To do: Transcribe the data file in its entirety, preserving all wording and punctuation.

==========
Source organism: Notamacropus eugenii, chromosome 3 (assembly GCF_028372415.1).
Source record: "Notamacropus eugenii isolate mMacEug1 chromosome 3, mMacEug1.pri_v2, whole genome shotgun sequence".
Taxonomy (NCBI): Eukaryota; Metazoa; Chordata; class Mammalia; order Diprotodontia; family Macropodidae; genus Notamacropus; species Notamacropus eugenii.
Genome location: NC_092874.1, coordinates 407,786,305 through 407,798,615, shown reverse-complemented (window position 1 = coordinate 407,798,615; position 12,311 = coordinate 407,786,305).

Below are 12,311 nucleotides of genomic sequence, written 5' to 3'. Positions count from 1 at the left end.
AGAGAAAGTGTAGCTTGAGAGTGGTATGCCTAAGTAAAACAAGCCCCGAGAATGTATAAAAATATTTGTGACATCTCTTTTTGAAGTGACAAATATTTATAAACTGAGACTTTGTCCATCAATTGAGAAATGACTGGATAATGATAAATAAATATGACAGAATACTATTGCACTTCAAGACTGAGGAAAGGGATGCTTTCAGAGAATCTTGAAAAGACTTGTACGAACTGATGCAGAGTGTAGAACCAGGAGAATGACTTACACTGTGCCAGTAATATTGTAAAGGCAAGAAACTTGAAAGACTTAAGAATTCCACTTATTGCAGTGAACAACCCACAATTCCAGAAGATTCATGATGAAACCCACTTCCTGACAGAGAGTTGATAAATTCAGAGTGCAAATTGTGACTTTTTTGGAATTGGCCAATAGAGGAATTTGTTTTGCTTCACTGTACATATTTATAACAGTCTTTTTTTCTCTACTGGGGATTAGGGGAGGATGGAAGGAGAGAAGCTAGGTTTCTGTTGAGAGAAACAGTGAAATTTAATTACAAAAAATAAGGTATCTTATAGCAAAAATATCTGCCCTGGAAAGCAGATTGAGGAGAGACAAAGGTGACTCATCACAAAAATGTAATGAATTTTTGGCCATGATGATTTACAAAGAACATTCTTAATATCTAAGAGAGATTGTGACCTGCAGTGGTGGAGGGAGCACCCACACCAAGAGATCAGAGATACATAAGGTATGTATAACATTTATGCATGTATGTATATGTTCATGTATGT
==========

Source organism: Notamacropus eugenii, chromosome 3 (assembly GCF_028372415.1).
Source record: "Notamacropus eugenii isolate mMacEug1 chromosome 3, mMacEug1.pri_v2, whole genome shotgun sequence".
Taxonomy (NCBI): Eukaryota; Metazoa; Chordata; class Mammalia; order Diprotodontia; family Macropodidae; genus Notamacropus; species Notamacropus eugenii.
Genome location: NC_092874.1, coordinates 407,786,305 through 407,798,615, shown reverse-complemented (window position 1 = coordinate 407,798,615; position 12,311 = coordinate 407,786,305).

Below are 12,311 nucleotides of genomic sequence, written 5' to 3'. Positions count from 1 at the left end.
AGAGAAAGTGTAGCTTGAGAGTGGTATGCCTAAGTAAAACAAGCCCCGAGAATGTATAAAAATATTTGTGACATCTCTTTTTGAAGTGACAAATATTTATAAACTGAGACTTTGTCCATCAATTGAGAAATGACTGGATAATGATAAATAAATATGACAGAATACTATTGCACTTCAAGACTGAGGAAAGGGATGCTTTCAGAGAATCTTGAAAAGACTTGTACGAACTGATGCAGAGTGTAGAACCAGGAGAATGACTTACACTGTGCCAGTAATATTGTAAAGGCAAGAAACTTGAAAGACTTAAGAATTCCACTTATTGCAGTGAACAACCCACAATTCCAGAAGATTCATGATGAAACCCACTTCCTGACAGAGAGTTGATAAATTCAGAGTGCAAATTGTGACTTTTTTGGAATTGGCCAATAGAGGAATTTGTTTTGCTTCACTGTACATATTTATAACAGTCTTTTTTTCTCTACTGGGGATTAGGGGAGGATGGAAGGAGAGAAGCTAGGTTTCTGTTGAGAGAAACAGTGAAATTTAATTACAAAAAATAAGGTATCTTATAGCAAAAATATCTGCCCTGGAAAGCAGATTGAGGAGAGACAAAGGTGACTCATCACAAAAATGTAATGAATTTTTGGCCATGATGATTTACAAAGAACATTCTTAATATCTAAGAGAGATTGTGACCTGCAGTGGTGGAGGGAGCACCCACACCAAGAGATCAGAGATACATAAGGTATGTATAACATTTATGCATGTATGTATATGTTCATGTATGT